McCain roomed with another flight trainee, Chuck Larson, the great star of the class of 1958 and his former Bad Bunch comrade with whom he'd set up a poker table in his room, the start to many late-night games and trips into town. Progressing nicely in flight school and living large after hours, Larson was thoroughly happy in Pensacola. But he noticed his buddy already chafing under the old grind of regimentation. One night, while out on liberty, they ran into a young naval flight instructor who was in the company of some women. The instructor gave them an order that a disdainful McCain viewed as a transparent effort by the officer to show off. As Larson remembers, McCain's temper flared and he presented the instructor with an order of his own, followed by an ultimatum: " 'This is not flight training now, pal; this is liberty. And we're both ensigns, so knock it off. If you continue with this, I'll ask you to step outside and prove yourself.' "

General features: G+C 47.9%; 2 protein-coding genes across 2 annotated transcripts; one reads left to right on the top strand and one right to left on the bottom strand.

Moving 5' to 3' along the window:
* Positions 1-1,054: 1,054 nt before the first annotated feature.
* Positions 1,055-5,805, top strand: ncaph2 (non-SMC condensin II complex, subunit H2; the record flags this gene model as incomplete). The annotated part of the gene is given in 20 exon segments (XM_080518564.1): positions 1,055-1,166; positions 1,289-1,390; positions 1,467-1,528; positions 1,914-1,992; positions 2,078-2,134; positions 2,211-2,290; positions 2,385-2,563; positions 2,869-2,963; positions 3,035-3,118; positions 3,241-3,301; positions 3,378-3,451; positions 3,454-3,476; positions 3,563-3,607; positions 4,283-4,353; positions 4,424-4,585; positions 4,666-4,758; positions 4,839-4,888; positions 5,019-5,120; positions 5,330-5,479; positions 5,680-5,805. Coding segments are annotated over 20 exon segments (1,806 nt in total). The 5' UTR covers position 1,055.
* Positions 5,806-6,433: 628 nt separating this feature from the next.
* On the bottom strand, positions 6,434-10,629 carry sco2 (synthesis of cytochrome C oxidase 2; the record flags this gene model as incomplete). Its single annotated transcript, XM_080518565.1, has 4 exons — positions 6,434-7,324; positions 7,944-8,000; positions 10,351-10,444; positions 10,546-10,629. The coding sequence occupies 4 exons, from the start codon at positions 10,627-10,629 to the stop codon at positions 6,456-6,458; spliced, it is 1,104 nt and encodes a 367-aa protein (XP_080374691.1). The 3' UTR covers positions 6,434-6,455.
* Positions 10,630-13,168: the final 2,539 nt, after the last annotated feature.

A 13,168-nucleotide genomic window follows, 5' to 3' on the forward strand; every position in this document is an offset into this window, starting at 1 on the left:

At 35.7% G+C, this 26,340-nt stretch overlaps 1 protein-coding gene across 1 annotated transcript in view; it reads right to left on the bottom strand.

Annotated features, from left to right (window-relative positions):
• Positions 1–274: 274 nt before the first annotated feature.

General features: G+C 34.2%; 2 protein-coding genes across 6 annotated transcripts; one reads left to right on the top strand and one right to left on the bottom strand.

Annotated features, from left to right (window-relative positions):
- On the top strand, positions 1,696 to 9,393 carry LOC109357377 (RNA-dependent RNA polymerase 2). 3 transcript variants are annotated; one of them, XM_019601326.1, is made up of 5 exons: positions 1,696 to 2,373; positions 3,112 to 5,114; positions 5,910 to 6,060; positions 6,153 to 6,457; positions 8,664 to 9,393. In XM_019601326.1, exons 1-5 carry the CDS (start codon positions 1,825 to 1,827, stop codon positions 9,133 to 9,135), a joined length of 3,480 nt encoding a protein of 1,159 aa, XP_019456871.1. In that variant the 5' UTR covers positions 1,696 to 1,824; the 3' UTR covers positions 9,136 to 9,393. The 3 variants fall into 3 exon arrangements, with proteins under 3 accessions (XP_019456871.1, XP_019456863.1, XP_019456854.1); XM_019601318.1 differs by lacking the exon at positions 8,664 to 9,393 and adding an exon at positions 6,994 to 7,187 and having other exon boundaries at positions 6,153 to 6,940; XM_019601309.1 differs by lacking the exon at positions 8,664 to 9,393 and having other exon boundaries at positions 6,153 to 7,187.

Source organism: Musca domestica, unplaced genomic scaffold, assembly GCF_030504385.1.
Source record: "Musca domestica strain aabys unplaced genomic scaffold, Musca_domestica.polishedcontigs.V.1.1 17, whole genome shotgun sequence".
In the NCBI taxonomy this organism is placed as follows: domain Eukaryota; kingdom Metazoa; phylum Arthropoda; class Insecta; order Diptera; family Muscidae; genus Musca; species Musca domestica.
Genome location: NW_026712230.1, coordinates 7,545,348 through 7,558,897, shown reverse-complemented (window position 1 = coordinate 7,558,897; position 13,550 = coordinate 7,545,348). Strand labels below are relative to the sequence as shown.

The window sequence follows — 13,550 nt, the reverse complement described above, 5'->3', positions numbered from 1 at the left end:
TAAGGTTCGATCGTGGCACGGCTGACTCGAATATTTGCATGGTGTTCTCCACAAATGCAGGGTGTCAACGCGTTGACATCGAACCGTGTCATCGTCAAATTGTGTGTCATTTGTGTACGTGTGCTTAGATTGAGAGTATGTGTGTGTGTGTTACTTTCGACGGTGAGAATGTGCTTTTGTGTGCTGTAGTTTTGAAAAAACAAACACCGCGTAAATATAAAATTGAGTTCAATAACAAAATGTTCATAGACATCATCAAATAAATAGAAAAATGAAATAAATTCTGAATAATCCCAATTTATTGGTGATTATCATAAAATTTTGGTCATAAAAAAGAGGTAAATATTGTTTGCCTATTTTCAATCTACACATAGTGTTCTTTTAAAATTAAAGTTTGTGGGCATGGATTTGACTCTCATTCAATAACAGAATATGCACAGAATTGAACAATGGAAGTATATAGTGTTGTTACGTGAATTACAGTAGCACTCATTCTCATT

Older officers, troubled by his attitude and appearance, rebuked McCain for what they regarded as his failure, as Larson remembers, to match the example of his revered grandfather. His hair askew, his clothes wrinkled, a cigarette typically dangling from his mouth, the young McCain who showed up at the officers' club cut a sullen, rebellious figure, Larson remembers.
McCain had a much better time away from the officers' club. Often he went into town and drank at a popular bar and strip joint called Trader John's, where he began dating a stripper named Marie, who was known as "The Flame of Florida." On other nights, he went to the dog track, played poker, and cruised with Larson around Pensacola in his new silver Corvette or Larson's new Austin Healey, making the rounds of bars. When closing hour arrived and the mood struck them, Larson remembers, he and McCain drove across the state line into Alabama, where their partying resumed.